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Author Notes:

E-mail address: slamber@emory.edu

Each author certifies that they have made substantial contribution to the work reported in this manuscript by participating in at least the following three areas: (1) substantial contributions to conception and design, acquisition of data, or analysis and interpretation of data; (2) drafting the article or revising it critically for important intellectual content; and (3) final approval of the version to be published

No financial conflict of interest in subject matter in the manuscript.

Subjects:

Research Funding:

Supported in part by an unrestricted grant to the Emory Eye Center from Research to Prevent Blindness, Inc., New York, New York, and NIH Core Grant EY06360.

Keywords:

  • Adolescent
  • Adult
  • Eye Movements
  • Female
  • Follow-Up Studies
  • Humans
  • Male
  • Middle Aged
  • Oculomotor Muscles
  • Recurrence
  • Refraction, Ocular
  • Reoperation
  • Retinal Detachment
  • Retrospective Studies
  • Scleral Buckling
  • Strabismus
  • Treatment Outcome
  • Visual Acuity
  • Young Adult

Effect of scleral buckle removal on strabismus surgery outcomes after retinal detachment repair

Tools:

Journal Title:

Strabismus

Volume:

Volume 21, Number 4

Publisher:

, Pages 235-241

Type of Work:

Article | Post-print: After Peer Review

Abstract:

Objective: To investigate the outcomes of strabismus surgery in patients with a prior history of a scleral buckling procedure for retinal reattachment. Methods: We reviewed the medical records of 18 patients who underwent strabismus surgery following a scleral buckling procedure and investigated the effect of multiple variables on postoperative alignment after strabismus surgery including gender, age, surgeon, number of strabismus surgeries, adjustable suture use, previous pars plana vitrectomy, preoperative best-corrected visual acuity, and scleral buckle removal. Outcomes were considered successful if there was ≤10 prism diopters (PD) residual horizontal and/or ≤4 PD residual vertical deviations. Statistical analyses were performed using Fisher's exact test, Mann-Whitney test, and nominal logistic regression. Results: Success using our criteria of motor alignment was achieved in 6 of 18 eyes (33%). A higher rate of success was found in the scleral buckle removal group (success with buckle removal, 62.5%; success without buckle removal, 10.0%; p = 0.04). Nominal logistic regression analysis showed scleral buckle removal was the most significant factor associated with successful surgical alignment (p = 0.03; odds ratio = 16.67). Although the success rate was higher in the adjustable suture group (50% in adjustable group vs 14.3% in non-adjustable group: Fisher's exact test, p = 0.30), this difference was not statistically significant. No retinal redetachments occurred after scleral buckle removal. Conclusions: These results suggest that scleral buckles can be safely removed in selected patients with strabismus following retinal reattachment surgery and scleral buckle removal may improve ocular alignment following strabismus surgery.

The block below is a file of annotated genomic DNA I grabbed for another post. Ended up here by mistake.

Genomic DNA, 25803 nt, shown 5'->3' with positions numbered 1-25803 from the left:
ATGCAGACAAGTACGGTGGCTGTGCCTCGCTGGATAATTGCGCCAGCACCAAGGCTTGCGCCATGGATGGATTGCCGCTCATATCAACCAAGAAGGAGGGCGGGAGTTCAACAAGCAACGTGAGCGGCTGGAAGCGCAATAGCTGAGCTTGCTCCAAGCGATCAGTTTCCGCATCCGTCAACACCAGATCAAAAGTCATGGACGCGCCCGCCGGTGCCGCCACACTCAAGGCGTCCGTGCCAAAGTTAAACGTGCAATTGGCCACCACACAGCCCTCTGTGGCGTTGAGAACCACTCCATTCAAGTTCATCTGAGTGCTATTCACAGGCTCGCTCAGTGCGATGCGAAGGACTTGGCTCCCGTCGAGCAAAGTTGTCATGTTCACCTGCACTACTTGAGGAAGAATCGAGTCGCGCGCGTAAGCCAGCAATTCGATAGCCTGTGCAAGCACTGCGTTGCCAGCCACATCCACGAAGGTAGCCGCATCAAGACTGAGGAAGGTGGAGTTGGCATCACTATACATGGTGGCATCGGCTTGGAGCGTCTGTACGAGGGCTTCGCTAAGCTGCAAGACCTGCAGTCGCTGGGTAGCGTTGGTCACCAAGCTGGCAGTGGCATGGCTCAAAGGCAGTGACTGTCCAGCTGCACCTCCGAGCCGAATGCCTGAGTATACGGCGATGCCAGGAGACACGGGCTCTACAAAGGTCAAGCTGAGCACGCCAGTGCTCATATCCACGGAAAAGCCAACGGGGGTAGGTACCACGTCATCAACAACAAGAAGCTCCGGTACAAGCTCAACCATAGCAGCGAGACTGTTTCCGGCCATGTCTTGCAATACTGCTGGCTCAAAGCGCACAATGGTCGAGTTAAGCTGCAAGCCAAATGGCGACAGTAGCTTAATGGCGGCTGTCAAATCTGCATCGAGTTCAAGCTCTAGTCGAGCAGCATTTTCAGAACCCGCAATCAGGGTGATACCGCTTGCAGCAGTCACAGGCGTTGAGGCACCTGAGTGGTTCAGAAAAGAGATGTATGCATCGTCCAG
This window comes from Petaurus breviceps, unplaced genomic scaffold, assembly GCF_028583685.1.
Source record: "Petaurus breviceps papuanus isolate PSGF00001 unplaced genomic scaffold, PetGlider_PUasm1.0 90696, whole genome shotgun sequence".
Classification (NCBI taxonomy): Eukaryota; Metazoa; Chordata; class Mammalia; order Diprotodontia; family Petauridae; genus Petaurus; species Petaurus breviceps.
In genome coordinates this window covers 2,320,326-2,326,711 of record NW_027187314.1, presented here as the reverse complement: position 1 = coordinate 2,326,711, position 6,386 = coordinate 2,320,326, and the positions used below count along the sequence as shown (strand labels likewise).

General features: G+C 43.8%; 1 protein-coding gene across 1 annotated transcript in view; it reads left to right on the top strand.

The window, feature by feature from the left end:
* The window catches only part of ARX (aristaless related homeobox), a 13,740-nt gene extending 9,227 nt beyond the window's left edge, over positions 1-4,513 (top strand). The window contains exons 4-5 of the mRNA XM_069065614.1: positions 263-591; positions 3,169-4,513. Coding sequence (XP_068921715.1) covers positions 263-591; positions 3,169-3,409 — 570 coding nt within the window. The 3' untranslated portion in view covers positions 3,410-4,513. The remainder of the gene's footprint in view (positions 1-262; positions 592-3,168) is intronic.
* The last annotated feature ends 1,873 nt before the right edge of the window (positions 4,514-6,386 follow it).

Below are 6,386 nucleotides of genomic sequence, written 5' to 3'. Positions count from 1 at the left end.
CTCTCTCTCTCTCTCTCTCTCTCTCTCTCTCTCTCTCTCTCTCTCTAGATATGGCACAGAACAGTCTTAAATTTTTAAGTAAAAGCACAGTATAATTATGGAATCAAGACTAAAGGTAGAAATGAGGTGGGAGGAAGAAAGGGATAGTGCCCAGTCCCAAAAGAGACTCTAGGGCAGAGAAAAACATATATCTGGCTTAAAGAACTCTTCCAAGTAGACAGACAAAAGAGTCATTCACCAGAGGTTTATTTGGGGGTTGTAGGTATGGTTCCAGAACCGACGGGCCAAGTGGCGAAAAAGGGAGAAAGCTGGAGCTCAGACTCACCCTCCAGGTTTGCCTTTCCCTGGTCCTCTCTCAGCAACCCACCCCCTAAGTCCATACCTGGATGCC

Copyright information:

© 2013 Informa Healthcare USA, Inc. All rights reserved: reproduction in whole or part not permitted.

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